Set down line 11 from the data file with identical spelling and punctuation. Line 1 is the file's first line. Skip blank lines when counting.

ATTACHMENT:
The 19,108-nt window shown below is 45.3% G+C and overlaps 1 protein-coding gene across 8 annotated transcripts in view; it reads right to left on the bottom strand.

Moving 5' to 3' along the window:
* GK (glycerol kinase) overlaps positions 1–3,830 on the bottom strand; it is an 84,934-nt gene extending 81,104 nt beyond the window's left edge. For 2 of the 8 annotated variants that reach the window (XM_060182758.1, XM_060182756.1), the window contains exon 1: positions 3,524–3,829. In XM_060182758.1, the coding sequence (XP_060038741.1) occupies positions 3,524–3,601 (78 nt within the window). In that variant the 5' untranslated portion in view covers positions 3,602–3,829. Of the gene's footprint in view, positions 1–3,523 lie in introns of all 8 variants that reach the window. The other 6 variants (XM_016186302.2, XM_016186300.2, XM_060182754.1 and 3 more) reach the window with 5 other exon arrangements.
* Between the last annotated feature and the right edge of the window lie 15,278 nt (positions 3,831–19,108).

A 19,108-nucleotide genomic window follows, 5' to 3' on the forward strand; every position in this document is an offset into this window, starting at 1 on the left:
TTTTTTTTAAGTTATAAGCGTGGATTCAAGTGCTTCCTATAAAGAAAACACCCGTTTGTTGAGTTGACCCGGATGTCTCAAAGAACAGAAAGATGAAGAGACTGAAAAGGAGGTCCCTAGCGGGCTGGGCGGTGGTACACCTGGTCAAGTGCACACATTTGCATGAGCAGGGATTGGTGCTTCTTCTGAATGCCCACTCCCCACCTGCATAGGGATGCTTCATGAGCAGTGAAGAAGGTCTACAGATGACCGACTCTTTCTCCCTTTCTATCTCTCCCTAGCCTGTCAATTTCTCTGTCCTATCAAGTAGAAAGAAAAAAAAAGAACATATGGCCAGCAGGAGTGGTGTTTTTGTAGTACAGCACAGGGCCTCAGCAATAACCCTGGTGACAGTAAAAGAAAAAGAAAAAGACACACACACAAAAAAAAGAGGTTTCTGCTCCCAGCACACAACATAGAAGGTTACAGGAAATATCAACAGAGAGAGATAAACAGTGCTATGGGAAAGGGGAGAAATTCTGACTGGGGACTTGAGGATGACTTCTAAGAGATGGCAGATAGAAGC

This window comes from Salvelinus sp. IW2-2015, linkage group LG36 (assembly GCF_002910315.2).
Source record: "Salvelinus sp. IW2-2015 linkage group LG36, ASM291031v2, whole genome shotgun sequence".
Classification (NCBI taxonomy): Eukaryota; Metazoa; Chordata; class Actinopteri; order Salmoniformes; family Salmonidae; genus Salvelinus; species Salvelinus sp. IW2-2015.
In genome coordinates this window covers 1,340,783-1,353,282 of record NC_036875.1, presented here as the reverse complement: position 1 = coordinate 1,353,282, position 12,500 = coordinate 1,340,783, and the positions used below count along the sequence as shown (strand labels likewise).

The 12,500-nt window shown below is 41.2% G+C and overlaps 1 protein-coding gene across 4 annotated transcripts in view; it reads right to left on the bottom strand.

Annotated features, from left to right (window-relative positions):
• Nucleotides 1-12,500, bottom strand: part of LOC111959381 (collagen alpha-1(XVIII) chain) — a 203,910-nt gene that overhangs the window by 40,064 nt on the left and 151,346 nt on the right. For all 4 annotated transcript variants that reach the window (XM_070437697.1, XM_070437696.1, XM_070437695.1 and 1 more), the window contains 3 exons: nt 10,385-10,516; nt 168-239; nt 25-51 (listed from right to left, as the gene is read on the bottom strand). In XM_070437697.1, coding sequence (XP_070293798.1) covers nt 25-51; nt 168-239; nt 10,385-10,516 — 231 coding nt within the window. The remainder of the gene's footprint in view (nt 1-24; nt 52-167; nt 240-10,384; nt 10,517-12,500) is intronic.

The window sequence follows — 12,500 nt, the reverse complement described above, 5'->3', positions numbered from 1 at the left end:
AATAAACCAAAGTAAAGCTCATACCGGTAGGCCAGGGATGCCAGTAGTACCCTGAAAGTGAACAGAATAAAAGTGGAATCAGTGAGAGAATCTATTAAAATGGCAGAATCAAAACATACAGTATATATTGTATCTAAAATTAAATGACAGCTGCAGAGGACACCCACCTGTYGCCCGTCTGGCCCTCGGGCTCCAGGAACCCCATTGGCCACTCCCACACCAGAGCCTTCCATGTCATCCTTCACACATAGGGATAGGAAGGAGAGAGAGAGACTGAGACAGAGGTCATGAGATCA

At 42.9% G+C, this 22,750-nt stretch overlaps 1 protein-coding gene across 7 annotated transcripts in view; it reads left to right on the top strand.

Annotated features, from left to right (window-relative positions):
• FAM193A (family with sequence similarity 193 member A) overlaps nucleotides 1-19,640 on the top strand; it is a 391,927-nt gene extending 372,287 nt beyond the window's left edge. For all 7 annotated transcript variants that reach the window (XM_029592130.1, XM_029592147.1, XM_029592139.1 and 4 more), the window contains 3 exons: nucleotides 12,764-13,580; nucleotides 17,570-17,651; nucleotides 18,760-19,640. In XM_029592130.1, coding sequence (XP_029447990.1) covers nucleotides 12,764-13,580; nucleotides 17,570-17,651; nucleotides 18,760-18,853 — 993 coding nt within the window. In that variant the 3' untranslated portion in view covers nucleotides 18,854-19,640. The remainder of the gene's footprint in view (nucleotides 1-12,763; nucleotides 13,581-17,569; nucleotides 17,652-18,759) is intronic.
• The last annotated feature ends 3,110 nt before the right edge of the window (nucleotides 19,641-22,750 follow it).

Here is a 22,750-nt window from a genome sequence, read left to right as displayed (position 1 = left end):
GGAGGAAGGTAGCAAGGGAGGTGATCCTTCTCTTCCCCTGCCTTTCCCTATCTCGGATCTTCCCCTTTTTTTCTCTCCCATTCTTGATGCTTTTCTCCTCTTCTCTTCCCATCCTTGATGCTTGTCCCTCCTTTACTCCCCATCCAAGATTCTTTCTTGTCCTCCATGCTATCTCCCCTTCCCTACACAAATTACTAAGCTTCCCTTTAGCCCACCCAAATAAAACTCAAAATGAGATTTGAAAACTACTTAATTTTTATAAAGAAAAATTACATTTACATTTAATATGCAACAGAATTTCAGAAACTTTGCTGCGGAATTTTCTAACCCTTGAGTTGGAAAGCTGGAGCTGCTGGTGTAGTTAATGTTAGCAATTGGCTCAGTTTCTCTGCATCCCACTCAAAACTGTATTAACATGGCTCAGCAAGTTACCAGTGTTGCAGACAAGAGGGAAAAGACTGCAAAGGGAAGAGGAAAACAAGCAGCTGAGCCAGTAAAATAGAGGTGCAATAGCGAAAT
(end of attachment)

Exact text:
The 12,500-nt window shown below is 41.2% G+C and overlaps 1 protein-coding gene across 4 annotated transcripts in view; it reads right to left on the bottom strand.